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and reputation,-yet finding that he is unable to accomplish the former, he has neither the charity, the justice, nor the magnanimity to do the latter.()

Controversy should always be conducted with the utmost moderation ; all harsh and offensive expressions should be carefully avoided, and nothing advanced in the way of insolent triumph. But what is the controversy to which these rules apply? a calm discussion of the arguments bearing on the question in debate,-accompanied with a sincere endeavour to elucidate the truth, and to avoid all irritating and irrelevant matter. But how does the controversy of the Ministers of the Church of England with Roman Catholics, partake of this character? Instead of displaying the meek spirit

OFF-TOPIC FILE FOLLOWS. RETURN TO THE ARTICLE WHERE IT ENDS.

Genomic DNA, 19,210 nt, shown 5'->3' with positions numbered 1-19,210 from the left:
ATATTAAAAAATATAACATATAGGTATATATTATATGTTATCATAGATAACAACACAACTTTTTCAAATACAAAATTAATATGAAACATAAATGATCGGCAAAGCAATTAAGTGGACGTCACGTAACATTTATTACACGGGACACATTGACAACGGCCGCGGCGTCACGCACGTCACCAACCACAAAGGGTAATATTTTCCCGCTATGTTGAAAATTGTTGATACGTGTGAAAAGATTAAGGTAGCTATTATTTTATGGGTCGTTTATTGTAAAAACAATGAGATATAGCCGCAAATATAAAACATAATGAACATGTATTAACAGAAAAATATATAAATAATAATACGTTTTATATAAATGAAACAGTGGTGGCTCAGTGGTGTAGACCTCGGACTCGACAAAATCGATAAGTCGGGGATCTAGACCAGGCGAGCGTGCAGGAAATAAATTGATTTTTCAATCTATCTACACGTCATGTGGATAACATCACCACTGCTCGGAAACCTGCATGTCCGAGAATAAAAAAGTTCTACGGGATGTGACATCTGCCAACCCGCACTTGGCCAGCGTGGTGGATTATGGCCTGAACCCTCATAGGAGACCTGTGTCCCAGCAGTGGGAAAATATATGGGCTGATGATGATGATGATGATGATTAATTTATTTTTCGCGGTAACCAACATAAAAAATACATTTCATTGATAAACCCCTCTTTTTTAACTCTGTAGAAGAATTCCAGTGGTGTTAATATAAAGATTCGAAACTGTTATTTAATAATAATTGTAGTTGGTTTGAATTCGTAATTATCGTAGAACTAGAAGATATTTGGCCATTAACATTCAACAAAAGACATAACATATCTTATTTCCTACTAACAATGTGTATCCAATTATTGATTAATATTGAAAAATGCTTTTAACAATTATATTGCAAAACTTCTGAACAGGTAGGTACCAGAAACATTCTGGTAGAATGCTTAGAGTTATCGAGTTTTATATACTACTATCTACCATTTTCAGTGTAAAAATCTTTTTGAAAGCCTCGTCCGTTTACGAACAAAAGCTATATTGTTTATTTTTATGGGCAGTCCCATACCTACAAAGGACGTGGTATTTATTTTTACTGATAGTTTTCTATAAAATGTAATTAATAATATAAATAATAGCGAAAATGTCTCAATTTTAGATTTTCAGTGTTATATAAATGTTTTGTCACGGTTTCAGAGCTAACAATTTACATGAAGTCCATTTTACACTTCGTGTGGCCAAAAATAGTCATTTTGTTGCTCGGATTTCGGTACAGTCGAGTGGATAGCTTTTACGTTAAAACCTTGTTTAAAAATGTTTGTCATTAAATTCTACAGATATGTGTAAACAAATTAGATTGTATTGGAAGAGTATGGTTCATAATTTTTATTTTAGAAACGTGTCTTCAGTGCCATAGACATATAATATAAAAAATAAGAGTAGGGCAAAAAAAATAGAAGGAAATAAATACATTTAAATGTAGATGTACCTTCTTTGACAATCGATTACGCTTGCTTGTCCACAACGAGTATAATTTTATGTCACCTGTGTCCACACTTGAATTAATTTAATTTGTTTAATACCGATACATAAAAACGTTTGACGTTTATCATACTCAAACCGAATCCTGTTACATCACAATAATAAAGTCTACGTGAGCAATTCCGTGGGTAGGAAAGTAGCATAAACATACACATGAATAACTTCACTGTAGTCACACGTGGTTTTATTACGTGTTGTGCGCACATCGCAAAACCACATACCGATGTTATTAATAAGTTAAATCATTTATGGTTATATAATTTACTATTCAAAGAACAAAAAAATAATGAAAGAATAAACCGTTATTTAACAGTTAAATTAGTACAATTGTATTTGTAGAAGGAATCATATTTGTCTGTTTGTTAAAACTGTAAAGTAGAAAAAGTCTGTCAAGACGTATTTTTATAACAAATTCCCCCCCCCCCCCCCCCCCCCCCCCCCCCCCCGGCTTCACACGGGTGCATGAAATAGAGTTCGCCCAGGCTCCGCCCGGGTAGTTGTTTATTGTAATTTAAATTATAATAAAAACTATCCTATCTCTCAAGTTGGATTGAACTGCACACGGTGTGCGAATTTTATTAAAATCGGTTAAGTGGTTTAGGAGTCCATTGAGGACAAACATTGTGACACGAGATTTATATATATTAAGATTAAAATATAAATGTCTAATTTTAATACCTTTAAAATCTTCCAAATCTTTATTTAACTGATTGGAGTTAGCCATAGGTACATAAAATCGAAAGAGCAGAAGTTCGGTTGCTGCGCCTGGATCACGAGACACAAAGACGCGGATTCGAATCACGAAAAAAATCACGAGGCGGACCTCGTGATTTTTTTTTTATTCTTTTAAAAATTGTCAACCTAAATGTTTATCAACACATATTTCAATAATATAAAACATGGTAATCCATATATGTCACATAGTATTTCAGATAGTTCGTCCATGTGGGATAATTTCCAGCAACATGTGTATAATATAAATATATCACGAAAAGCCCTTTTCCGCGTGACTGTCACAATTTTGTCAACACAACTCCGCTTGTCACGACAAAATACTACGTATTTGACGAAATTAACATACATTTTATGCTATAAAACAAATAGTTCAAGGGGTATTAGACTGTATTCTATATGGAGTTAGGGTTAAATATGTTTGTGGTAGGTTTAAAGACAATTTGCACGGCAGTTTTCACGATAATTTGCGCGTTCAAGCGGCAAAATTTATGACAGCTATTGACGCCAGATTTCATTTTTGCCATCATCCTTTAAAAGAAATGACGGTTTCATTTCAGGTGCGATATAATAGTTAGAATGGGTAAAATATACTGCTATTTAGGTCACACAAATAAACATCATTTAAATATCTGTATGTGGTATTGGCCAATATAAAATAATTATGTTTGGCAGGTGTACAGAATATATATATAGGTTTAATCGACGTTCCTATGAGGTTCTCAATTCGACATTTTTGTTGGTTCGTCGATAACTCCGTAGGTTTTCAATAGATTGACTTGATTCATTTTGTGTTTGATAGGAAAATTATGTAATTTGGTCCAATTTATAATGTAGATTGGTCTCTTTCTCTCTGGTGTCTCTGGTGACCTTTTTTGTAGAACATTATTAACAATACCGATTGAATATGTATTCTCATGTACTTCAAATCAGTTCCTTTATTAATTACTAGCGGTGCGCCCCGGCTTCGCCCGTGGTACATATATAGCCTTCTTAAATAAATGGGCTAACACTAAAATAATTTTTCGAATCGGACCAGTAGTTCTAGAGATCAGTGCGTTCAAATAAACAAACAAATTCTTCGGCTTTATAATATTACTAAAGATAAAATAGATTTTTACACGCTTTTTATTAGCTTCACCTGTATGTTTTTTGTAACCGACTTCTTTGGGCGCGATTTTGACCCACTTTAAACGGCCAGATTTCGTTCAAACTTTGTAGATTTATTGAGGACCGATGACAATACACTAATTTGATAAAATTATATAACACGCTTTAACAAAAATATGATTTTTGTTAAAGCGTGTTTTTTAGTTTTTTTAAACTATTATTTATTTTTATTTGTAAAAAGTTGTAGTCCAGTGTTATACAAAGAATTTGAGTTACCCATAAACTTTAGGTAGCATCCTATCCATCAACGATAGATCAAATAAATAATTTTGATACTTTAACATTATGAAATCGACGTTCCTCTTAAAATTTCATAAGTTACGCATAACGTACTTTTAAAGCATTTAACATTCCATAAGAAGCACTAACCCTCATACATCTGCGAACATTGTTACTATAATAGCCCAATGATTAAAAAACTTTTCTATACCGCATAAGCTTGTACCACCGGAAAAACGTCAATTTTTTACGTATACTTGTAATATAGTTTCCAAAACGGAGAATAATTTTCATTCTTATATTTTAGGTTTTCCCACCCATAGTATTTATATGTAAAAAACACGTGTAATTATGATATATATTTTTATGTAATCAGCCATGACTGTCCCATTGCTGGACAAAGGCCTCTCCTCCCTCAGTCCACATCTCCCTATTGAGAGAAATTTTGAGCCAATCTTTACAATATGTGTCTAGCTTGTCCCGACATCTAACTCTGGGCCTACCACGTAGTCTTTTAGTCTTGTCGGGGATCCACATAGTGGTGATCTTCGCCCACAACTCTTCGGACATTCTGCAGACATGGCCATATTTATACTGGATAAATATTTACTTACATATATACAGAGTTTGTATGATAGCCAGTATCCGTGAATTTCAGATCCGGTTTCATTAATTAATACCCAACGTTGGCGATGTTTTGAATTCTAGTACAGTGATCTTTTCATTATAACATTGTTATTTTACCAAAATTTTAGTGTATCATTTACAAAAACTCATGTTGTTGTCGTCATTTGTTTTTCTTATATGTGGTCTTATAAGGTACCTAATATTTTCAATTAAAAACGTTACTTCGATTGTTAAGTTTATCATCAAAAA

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1" Since the above was written, the bishop has been summoned before the bar of Divine Justice, leaving behind him £200,000 as the fruit of his episcopal labours. What would William of Wykham have thought of this? or even his Protestant predecessor, Dr. Andrews? I do not hereby impute blame to the Bishop of Winchester, but notice the circumstance merely to show the injustice of that system of ecclesiastical discipline, which allows the surplus revenues of the church to be perverted from their true purposes of repairing and embellishing the temples of God, and of satisfying the necessities of the poor; thus imposing a tax upon the people for whose benefit those revenues were originally granted, equal in amount to the revenues so misappropriated.